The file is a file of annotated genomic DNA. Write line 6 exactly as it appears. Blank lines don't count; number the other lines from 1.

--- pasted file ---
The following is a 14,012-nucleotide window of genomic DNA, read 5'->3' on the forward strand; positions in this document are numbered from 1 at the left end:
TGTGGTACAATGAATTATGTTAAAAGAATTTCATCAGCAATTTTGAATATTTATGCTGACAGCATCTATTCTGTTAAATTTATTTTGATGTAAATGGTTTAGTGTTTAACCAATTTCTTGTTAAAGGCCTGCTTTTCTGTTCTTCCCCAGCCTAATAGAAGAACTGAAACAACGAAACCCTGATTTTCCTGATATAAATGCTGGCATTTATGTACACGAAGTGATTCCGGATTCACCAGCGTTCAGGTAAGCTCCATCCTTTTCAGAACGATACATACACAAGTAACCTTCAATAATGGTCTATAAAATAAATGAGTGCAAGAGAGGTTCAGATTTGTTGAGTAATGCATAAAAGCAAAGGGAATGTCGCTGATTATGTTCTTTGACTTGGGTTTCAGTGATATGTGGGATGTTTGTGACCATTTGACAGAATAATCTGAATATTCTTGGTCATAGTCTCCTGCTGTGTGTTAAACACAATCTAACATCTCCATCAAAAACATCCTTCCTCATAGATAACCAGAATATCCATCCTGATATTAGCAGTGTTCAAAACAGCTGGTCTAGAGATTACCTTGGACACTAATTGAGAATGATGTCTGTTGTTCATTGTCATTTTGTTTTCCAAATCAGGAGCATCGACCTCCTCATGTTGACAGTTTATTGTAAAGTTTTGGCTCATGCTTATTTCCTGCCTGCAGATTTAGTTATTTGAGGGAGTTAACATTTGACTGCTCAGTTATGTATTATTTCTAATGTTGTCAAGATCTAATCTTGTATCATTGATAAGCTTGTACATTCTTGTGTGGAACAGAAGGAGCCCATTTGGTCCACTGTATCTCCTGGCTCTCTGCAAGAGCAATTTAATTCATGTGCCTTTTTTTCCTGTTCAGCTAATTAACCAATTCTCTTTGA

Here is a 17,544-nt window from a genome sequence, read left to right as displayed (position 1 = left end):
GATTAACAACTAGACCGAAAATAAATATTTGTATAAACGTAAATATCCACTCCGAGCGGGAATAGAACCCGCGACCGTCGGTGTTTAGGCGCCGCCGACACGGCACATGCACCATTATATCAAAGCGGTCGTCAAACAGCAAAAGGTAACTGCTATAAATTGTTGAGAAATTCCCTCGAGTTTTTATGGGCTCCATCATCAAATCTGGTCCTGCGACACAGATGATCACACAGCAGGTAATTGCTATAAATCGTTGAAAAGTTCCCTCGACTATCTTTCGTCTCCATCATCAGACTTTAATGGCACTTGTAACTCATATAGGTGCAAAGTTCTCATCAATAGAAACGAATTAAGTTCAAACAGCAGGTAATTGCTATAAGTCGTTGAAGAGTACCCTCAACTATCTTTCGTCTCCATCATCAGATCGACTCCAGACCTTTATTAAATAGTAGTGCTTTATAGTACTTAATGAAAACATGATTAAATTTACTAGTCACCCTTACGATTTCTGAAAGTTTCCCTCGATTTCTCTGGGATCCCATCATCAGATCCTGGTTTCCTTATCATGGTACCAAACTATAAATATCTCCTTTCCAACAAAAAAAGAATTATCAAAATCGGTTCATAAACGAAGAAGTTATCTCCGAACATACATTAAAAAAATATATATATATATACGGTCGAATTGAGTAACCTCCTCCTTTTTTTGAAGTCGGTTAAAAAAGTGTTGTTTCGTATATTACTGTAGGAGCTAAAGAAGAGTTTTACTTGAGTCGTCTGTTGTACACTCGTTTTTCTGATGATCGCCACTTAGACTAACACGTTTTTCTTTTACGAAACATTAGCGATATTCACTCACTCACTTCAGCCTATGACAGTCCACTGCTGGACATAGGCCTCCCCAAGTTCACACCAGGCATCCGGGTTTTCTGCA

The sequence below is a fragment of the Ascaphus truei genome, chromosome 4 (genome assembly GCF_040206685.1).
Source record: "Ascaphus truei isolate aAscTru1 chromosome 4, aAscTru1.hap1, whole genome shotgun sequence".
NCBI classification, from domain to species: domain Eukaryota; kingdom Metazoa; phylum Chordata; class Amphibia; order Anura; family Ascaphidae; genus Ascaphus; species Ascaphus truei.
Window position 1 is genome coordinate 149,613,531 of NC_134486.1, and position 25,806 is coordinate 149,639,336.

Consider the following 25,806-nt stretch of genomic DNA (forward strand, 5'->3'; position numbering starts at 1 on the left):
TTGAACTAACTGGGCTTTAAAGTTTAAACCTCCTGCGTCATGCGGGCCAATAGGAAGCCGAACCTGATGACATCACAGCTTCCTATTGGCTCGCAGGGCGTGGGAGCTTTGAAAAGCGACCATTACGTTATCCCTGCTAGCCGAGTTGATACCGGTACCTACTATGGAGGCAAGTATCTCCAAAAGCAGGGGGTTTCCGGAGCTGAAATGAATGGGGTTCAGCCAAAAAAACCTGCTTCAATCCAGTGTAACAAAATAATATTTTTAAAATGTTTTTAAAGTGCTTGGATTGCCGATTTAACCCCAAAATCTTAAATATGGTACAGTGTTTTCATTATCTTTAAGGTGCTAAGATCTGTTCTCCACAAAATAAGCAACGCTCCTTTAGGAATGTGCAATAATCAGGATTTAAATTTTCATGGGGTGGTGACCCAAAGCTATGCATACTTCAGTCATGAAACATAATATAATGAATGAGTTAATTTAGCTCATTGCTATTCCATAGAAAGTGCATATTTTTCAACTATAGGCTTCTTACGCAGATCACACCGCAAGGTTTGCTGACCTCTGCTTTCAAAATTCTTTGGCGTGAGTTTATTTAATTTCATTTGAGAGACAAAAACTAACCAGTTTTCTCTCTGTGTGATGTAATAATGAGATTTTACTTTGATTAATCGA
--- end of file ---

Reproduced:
Source record: "Ascaphus truei isolate aAscTru1 chromosome 4, aAscTru1.hap1, whole genome shotgun sequence".